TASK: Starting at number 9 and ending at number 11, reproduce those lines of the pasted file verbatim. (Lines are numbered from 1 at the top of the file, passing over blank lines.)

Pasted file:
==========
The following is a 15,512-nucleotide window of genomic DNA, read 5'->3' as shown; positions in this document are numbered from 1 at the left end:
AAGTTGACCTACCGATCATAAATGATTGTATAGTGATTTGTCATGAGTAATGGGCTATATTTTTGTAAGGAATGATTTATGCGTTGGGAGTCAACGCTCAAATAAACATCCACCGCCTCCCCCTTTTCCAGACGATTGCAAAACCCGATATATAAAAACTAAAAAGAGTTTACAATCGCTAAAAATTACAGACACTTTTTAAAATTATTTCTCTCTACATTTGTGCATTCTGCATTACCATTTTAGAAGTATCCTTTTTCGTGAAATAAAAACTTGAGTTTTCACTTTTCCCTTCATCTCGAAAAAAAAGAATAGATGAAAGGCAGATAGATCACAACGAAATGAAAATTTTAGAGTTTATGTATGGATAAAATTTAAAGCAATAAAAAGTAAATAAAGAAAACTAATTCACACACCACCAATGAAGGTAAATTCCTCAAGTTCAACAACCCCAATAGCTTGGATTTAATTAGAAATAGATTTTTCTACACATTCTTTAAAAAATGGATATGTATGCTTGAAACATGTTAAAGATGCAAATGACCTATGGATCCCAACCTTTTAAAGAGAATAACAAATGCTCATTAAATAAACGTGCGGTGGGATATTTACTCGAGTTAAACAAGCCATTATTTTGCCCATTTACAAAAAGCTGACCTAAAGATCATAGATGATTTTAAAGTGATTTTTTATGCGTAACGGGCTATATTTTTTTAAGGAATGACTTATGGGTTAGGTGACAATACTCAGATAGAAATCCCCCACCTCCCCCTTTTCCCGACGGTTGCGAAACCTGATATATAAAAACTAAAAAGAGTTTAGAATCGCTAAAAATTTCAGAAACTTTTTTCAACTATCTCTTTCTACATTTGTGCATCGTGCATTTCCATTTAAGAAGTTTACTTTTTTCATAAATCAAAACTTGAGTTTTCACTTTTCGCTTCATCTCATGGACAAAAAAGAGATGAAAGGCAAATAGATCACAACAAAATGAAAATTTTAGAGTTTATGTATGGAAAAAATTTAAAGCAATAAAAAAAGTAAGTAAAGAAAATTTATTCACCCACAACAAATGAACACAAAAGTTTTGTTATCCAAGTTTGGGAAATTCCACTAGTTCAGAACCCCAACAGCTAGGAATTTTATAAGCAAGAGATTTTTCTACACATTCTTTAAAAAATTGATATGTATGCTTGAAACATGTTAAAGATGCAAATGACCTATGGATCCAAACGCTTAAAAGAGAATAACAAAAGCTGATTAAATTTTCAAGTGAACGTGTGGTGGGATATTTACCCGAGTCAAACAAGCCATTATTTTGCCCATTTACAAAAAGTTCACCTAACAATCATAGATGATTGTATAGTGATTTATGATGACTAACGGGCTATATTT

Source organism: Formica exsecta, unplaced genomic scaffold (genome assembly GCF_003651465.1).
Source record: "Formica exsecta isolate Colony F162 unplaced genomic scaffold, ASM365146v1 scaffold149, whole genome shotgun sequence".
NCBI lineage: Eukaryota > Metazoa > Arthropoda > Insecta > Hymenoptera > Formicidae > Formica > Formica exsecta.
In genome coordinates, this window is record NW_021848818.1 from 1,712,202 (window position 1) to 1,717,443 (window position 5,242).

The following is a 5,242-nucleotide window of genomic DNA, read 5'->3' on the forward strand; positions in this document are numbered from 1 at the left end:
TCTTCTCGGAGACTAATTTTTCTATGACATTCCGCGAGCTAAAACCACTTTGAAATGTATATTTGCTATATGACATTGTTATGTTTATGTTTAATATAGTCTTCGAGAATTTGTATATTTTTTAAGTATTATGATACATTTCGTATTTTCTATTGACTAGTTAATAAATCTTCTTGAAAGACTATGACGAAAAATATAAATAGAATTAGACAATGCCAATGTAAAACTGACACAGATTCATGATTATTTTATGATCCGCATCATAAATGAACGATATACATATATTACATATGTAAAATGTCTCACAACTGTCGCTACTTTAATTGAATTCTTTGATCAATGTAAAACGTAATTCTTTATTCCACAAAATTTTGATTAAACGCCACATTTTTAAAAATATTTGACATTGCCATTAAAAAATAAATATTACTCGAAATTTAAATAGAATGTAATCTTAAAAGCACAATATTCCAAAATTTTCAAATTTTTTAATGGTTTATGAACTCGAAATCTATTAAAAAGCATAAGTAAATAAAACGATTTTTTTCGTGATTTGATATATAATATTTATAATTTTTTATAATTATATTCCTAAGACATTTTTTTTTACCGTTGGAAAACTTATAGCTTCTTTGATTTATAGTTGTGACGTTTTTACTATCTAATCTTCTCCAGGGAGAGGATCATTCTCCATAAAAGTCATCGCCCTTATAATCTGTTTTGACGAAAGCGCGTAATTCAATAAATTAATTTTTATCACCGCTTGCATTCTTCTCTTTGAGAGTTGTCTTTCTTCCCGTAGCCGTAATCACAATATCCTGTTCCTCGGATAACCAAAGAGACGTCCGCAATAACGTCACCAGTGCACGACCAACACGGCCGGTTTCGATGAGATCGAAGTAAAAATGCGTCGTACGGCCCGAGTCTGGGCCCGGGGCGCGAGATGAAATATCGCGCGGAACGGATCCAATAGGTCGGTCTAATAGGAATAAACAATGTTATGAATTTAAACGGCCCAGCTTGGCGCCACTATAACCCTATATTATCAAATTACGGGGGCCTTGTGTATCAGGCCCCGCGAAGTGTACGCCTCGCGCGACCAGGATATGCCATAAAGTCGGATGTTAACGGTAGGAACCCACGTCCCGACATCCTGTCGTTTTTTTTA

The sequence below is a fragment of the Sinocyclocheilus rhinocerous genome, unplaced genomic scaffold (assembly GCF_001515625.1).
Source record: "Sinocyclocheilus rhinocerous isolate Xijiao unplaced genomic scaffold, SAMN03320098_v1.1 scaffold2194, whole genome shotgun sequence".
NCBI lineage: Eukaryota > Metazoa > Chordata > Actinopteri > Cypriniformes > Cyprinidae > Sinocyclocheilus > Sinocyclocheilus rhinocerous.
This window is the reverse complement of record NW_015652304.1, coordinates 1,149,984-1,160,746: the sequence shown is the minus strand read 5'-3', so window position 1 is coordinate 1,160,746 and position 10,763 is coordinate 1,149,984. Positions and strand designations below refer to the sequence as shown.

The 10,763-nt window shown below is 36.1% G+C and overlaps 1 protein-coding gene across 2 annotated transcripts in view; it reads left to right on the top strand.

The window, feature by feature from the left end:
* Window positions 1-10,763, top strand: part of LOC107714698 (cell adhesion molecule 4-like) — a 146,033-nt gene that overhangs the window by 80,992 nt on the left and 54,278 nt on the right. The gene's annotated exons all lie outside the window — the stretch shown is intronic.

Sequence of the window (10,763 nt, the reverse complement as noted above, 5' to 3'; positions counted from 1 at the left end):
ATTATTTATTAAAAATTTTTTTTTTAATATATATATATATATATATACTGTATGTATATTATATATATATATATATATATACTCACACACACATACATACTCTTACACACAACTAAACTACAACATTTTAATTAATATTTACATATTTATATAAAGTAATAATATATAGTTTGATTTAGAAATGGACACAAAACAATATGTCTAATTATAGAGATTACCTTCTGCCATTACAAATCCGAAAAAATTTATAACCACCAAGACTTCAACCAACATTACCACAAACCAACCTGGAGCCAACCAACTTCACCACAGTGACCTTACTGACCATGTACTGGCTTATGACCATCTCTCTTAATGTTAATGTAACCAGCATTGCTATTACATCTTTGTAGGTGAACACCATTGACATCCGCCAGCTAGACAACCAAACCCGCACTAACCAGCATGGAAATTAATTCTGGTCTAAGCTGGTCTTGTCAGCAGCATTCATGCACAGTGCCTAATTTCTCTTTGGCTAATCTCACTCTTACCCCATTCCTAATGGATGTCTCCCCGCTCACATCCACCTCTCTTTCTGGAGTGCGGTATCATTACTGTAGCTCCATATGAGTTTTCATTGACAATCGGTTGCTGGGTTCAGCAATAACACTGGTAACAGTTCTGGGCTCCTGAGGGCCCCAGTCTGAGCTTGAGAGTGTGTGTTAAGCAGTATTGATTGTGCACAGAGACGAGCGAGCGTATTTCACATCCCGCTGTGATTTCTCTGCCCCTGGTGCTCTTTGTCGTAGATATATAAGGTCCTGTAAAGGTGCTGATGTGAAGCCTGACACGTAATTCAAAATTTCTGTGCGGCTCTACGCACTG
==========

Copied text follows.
The sequence below is a fragment of the Sinocyclocheilus rhinocerous genome, unplaced genomic scaffold (assembly GCF_001515625.1).
Source record: "Sinocyclocheilus rhinocerous isolate Xijiao unplaced genomic scaffold, SAMN03320098_v1.1 scaffold2194, whole genome shotgun sequence".
NCBI lineage: Eukaryota > Metazoa > Chordata > Actinopteri > Cypriniformes > Cyprinidae > Sinocyclocheilus > Sinocyclocheilus rhinocerous.